Elizabeth Tomboulian
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Elizabeth Tomboulian

Cliffside Park, New Jersey, United States | INDIE

Cliffside Park, New Jersey, United States | INDIE
Band Jazz World


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Lee Tomboulian and Circo - Return to Whenever
Circo - North South Convergence
ET Singer - Texas Recordings
Elijah - Denton Bach Choir
Mass in B Minor - Denton Bach Choir
Bill Haymes - Out into the Light
Whatever it Takes - It's all Done with Mirrors



Elizabeth Tomboulian is now happily living near NYC and is digging the scene! Check her out at Sugar Bar, University of the Streets, Smalls Jazz, Perks, Cleopatra's Needle, and other jazz venues in the city. She's teaching in her home studio in Cliffside Park, NJ as well as at a location in UWS of Manhattan.

She has been a pro all of her life. A Southerner, she cut her teeth in Texas bars singing Bonnie Raitt, Linda Ronstadt, Phoebe Snow, and Carol King along with her folk and R&B compositions while gigging on guitar.

Her repertoire took a turn toward jazz in Houston where she studied vocal jazz, jazz piano and jazz improv. She sang for a couple of years atop the Shell building in the Plaza Club with Kip Galbraith, who called her Betty Bop, a name she used professionally for a number of years. Some of her vocal heroes discovered at that time were: Ella Fitzgerald, Sarah Vaughn, Mel Torme, Tony Bennett, and the group Lambert, Hendricks and Ross.

She found her way to Lucky Pierre's (piano bar) on Bourbon Street New Orleans, where she met Charles Neville of the Neville Brothers, and played piano with The Charles Neville House Band and sang with New Orleans Ladies at the New Orleans Jazz and Heritage Festival.

On a lark, she moved to Boulder, Colorado, where she was a local opener at The Blue Note, sharing the stage with Tom Scott and the LA Express, Charlie Musselwhite, and Richie Cole. Tom Scott dug her opening act and took her with him to Fort Collinsto open his show there. She enjoyed beating him at his favorite dice game after the show. Richie Cole was so impressed by her vocal scat that for his encore, he sent the band offstage and finished the night with a duet with Betty singing and comping on guitar. Charlie Musselwhite wanted to take her on the road with him, but she was afraid to be trapped in a car with that much gin, so she held back. She's happy to see Charlie doing so well now. Way to go, Charlie!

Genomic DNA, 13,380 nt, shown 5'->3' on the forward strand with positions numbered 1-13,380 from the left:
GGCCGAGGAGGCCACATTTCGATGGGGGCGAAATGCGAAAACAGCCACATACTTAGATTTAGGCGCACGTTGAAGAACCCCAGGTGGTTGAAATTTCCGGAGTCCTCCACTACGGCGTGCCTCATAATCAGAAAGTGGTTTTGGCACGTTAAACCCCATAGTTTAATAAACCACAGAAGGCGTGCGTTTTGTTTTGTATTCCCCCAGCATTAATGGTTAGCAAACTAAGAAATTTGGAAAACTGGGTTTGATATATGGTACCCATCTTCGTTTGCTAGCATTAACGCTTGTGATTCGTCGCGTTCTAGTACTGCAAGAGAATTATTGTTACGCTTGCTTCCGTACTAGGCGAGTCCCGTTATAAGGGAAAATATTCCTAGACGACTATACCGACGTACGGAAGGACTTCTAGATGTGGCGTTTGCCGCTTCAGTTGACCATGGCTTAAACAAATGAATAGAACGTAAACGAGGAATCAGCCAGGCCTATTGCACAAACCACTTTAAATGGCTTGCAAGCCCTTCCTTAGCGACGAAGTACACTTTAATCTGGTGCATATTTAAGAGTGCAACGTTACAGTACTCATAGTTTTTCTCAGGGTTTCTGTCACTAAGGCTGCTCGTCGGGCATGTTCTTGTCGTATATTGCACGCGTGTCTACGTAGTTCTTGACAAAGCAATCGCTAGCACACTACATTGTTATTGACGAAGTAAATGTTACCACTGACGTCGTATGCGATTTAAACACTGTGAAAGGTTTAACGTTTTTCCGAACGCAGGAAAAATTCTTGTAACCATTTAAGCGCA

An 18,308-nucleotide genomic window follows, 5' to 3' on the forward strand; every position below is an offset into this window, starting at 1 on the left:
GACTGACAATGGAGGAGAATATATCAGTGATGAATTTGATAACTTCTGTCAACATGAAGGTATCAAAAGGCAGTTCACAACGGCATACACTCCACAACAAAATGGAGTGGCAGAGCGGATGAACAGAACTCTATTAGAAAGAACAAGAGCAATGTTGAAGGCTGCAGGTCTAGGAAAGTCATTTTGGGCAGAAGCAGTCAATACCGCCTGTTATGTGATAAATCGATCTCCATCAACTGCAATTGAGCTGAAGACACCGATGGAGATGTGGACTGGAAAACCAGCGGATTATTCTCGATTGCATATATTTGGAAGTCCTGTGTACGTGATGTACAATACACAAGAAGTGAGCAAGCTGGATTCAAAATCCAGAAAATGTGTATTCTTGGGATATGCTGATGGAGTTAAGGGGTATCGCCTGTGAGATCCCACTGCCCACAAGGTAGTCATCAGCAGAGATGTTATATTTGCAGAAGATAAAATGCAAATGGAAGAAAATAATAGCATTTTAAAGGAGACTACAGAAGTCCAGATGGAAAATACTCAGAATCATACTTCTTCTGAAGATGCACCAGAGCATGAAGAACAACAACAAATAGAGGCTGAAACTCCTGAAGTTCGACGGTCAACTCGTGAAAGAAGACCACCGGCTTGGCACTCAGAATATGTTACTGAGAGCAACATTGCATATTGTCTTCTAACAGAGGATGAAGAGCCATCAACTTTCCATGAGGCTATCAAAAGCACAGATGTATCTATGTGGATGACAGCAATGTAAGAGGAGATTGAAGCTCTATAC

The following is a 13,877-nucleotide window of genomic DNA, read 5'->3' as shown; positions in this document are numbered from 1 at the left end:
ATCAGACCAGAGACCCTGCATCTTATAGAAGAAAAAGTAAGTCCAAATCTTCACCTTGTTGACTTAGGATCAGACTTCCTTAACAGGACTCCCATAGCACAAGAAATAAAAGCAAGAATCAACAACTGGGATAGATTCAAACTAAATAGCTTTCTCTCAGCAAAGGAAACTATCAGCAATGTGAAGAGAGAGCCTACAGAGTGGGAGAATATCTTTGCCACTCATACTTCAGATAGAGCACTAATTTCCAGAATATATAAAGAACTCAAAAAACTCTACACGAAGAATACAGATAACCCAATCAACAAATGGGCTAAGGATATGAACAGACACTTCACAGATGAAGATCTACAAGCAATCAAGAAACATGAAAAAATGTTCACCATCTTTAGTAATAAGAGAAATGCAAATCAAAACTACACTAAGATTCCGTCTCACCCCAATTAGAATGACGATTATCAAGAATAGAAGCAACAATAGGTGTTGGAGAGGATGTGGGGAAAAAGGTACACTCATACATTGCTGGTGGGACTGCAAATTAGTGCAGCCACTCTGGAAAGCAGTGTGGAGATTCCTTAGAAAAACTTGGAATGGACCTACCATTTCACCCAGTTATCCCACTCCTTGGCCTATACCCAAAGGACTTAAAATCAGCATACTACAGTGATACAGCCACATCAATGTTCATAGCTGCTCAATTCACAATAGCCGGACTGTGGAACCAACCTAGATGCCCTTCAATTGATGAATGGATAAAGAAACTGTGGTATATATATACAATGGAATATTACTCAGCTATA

She spent seven years in Nashville doing studio work and trying to get a record deal for her groups, The Lost Renes and Whatever It Takes.

She met Lee Tomboulian, her husband, in Arkansas on a Monday jazz gig at the AfterThought. Lee introduced her to the music of Eddie Harris, and the soloists of the cool jazz era as well as the music of South America (Brazil and Uruguay). This piqued her interest in studying the music of Milton Nascimento, Antonio Carlos Jobim, Hugo Fattoruso and Toninho Horta. When she met Milton after a show in Albuquerque, he asked what her name was so he could sign her program. When she said it was Betty, he smiled a quizzical smile and asked if she had another name. He didn't want to sign it to Betty, because in Portuguese, it's slang for bitch!

She is featured on two cds by Circo - North/South Convergence and newly released Return to Whenever. North/South Convergence is a collaboration with her husband and a six-piece group, produced by Hugo Fattoruso. See www.circomusic.com or www.sonicbids.com/circo or click the Audio link above and then Viver de Amor or Garota de Ipanema to hear Elizabeth sing with Circo. She and Lee had the time of their lives visiting Hugo in Montevideo, Uruguay and gigging at Medio y Medio in Punto del Este.

While in Arkansas, she met and sang with Sheila Jordan at a concert in Fayetteville. Sheila dug her sound and recognized her talent so much that she gave her some tunes from her book. When Elizabeth ran into Sheila at her 75th birthday party at the Jazz Standard in NYC, Sheila thought back and said, "Yes, I remember you! You were hanging with the piano player and I gave you my book! I don't give anybody my book! You wanna sing with me tomorrow night?"

She had to board a flight the next day for Denton, where she was working in desktop publishing at UNT. She's now in process of developing producers for a "Tribute to Sheila" recording featuring interpretations by singers who have been blessed to hear and love Sheila's singing.

In Denton sh